Federal Reserve Chair Janet Yellen has pointed to a possible December interest rate "liftoff" but said rates would rise only slowly from then on to nurture the US economic recovery. 

Janet Yellen laid out what now appears the base case at the bank - that low unemployment, continued growth and faith in a coming return of inflation means the country is ready for higher interest rates. 

Her remarks caused investors to reset their expectations of a December rate hike above 60%.

This marked a sign that markets are finally taking the Fed's language seriously after a period in which Fed bankers were frustrated by the gap between their own outlook and market bets about their likely course of action. 

"What the committee has been expecting is that the economy will continue to grow at a pace that is sufficient to generate further improvements in the labor market and to return inflation to our 2% target over the medium term," Yellen said at a House Financial Services Committee hearing. 

"If the incoming information supports that expectation then our statement indicates that December would be a live possibility" she added.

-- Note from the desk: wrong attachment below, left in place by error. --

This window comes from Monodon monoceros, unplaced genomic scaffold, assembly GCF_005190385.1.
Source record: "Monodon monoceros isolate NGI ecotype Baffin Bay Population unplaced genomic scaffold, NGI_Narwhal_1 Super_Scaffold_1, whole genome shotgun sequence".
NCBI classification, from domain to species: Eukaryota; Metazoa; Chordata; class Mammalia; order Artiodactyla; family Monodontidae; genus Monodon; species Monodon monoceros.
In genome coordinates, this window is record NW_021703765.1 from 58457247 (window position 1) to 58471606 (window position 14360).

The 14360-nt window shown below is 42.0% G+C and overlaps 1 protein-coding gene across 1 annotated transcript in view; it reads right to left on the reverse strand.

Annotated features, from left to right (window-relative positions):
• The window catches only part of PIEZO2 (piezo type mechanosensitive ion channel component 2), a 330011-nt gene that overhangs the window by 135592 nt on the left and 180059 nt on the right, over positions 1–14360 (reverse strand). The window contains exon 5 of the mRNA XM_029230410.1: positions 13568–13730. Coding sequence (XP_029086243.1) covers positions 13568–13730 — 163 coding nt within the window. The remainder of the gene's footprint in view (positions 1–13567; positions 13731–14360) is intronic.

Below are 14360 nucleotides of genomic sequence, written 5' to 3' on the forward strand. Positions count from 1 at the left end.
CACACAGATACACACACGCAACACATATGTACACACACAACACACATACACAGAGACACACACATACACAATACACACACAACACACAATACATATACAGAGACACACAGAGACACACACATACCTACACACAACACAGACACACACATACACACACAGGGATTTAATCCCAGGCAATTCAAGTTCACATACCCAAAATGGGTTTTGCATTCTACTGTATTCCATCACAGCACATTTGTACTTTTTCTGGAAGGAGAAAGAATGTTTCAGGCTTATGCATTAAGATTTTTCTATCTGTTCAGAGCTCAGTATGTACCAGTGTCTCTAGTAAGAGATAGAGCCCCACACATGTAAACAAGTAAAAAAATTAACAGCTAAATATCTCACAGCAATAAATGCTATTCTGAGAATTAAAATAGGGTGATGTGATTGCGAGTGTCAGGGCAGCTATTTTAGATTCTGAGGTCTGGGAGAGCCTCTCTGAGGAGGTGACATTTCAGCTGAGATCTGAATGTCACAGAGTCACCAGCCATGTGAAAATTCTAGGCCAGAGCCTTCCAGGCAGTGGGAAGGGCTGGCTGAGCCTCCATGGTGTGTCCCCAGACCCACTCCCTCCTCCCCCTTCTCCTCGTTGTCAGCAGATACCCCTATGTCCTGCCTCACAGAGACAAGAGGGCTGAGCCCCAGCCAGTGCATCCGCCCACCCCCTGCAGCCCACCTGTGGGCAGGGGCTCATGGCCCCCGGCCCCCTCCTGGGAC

William Dudley, the influential president of the New York Fed and a permanent voter on policy, also said that he would "completely agree" with Yellen. December "is a live possibility, but we'll see what the data shows," he said. 

Yellen, Dudley and the other 15 Fed policymakers now have six weeks to analyse new data, debate and decide whether at their December 15-16 meeting to end the ultra-low interest rates set in response to the 2007-2009 economic crisis and recession. 

Moving sooner rather than later to begin tightening policy, Yellen said, would allow the Fed to take a gradual approach to further hikes, slow enough to ensure that housing and other key markets are not disrupted by rising rates. 

"Moving in a timely fashion - if the data and the outlook justify such a move - is a prudent thing to do because we will be able to move in a more gradual and measured pace," she said. 

"It's been a long time that interest rates have been at zero, but markets and the public should be thinking about the entire path of policy rates over time. And the committee's expectation is that that will be a very gradual path," the Fed chief added.